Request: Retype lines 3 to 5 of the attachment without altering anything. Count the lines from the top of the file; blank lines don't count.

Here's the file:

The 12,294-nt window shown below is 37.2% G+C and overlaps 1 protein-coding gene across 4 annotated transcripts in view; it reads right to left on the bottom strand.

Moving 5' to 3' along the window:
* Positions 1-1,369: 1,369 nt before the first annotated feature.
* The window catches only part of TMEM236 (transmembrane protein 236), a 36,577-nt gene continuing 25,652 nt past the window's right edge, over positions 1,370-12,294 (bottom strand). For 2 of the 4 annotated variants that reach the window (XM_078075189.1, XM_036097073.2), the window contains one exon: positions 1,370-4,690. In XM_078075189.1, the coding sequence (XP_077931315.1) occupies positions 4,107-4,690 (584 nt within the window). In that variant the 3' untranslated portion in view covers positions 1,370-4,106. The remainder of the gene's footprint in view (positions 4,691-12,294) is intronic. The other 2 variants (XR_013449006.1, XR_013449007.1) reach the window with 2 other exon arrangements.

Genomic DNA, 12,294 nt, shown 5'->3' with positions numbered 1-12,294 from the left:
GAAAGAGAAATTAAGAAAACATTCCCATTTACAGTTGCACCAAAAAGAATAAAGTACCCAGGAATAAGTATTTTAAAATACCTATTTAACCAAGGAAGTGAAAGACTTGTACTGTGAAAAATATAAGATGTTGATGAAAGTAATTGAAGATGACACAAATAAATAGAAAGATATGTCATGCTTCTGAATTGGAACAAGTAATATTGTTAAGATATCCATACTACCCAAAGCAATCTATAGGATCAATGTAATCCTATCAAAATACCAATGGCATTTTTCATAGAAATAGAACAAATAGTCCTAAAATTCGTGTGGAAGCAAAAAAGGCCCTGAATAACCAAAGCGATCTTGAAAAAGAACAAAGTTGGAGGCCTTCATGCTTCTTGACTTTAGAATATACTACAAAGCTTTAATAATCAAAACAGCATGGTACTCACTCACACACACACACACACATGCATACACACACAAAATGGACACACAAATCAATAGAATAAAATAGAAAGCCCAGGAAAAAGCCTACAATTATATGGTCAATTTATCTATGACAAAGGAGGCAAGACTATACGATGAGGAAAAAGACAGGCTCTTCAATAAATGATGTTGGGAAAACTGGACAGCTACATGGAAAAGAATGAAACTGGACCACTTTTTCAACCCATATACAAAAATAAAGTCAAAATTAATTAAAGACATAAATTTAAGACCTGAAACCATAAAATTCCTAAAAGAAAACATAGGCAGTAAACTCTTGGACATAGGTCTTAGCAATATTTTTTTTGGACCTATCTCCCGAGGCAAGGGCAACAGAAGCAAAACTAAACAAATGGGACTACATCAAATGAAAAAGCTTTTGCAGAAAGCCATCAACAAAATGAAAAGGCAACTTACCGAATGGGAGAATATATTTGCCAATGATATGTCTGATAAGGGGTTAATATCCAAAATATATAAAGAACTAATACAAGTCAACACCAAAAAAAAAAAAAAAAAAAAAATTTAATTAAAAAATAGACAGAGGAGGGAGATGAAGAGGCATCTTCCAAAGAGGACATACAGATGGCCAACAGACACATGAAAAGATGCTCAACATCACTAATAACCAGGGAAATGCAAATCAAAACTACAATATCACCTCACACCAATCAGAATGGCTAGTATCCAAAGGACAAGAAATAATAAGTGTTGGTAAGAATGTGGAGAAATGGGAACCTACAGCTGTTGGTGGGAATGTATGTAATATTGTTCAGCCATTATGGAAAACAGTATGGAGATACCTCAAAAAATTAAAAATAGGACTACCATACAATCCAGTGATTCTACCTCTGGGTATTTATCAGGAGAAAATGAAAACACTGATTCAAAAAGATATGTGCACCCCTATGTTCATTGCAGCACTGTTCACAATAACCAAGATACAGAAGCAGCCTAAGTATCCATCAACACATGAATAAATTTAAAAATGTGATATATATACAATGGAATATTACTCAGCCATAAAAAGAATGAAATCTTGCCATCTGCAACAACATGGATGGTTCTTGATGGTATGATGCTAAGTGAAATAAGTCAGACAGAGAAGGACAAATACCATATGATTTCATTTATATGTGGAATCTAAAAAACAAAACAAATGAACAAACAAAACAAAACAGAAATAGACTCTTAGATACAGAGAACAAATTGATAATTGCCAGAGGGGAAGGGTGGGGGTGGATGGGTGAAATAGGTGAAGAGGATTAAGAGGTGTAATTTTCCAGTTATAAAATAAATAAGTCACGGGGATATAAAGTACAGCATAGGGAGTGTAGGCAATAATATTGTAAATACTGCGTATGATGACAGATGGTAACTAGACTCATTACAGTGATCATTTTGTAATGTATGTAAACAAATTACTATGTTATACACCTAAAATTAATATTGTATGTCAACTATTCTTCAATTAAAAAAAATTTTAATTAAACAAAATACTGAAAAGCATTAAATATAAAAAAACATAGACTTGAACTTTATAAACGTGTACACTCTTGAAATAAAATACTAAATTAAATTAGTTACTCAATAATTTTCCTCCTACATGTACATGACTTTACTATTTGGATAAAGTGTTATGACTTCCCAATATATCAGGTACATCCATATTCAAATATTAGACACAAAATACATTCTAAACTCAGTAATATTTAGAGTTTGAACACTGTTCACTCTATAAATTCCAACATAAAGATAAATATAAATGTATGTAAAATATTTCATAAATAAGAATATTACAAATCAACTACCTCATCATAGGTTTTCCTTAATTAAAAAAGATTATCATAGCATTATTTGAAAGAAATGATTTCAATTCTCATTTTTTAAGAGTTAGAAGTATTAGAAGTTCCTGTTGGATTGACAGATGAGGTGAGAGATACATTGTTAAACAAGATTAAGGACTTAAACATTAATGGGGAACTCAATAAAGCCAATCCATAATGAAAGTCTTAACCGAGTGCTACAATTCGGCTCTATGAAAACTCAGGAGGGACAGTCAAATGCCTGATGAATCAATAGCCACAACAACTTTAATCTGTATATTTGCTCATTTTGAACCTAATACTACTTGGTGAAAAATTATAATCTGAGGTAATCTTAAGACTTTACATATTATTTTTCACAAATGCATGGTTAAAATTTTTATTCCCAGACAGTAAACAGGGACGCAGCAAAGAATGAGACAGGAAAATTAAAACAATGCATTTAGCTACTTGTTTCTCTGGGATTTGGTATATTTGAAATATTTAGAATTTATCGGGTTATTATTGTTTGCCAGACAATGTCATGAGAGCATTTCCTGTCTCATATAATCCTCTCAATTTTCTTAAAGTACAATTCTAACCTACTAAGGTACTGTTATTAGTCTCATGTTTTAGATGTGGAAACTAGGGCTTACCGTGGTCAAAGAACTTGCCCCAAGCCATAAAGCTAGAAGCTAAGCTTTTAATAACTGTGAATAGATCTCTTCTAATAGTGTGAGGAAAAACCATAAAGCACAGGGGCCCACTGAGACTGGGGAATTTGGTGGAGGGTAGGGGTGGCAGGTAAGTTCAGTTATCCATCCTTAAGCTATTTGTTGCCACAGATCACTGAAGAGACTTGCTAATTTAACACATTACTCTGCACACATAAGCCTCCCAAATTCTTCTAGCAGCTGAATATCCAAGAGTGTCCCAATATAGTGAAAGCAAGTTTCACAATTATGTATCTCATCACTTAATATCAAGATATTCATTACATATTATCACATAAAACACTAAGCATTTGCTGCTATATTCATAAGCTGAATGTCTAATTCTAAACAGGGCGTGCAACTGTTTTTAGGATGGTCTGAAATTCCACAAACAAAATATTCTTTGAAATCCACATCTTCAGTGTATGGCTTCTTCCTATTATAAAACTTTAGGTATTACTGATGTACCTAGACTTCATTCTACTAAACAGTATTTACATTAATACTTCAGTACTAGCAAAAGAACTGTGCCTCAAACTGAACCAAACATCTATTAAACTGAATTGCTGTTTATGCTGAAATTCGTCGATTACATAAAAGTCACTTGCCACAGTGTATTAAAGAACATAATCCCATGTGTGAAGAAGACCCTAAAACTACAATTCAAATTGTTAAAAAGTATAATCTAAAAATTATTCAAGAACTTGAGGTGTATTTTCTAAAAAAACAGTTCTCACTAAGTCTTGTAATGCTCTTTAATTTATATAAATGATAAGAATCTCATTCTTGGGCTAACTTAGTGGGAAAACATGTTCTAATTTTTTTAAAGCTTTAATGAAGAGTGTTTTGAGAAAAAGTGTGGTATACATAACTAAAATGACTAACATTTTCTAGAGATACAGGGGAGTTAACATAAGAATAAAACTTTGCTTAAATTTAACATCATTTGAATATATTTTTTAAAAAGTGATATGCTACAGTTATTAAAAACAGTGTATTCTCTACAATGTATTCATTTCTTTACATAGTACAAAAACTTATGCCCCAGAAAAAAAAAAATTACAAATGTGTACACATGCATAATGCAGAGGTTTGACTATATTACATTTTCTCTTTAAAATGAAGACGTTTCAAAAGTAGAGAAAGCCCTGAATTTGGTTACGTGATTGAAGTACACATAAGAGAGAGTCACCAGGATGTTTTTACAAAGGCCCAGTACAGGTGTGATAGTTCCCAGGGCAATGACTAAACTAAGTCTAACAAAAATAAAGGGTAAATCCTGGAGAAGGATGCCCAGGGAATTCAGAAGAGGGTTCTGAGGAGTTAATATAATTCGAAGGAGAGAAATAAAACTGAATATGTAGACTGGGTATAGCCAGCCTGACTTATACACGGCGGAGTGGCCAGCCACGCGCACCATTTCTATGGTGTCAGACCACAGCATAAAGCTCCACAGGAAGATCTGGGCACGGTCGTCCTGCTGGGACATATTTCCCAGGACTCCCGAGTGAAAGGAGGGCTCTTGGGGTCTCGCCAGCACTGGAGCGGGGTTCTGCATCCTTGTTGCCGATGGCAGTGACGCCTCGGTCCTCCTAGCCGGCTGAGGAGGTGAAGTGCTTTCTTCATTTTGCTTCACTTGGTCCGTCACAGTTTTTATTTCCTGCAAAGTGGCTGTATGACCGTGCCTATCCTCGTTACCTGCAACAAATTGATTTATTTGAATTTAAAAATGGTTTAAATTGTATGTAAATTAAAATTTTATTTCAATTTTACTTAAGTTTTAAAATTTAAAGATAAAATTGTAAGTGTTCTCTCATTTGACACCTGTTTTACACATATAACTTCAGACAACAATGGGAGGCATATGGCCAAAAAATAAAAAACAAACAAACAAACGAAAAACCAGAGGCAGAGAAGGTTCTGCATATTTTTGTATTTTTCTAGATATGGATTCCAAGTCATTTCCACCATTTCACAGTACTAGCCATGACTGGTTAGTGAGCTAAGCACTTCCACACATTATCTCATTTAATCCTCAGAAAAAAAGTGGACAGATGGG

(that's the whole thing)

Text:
* Positions 1-1,369: 1,369 nt before the first annotated feature.
* The window catches only part of TMEM236 (transmembrane protein 236), a 36,577-nt gene continuing 25,652 nt past the window's right edge, over positions 1,370-12,294 (bottom strand). For 2 of the 4 annotated variants that reach the window (XM_078075189.1, XM_036097073.2), the window contains one exon: positions 1,370-4,690. In XM_078075189.1, the coding sequence (XP_077931315.1) occupies positions 4,107-4,690 (584 nt within the window). In that variant the 3' untranslated portion in view covers positions 1,370-4,106. The remainder of the gene's footprint in view (positions 4,691-12,294) is intronic. The other 2 variants (XR_013449006.1, XR_013449007.1) reach the window with 2 other exon arrangements.

Genomic DNA, 12,294 nt, shown 5'->3' with positions numbered 1-12,294 from the left: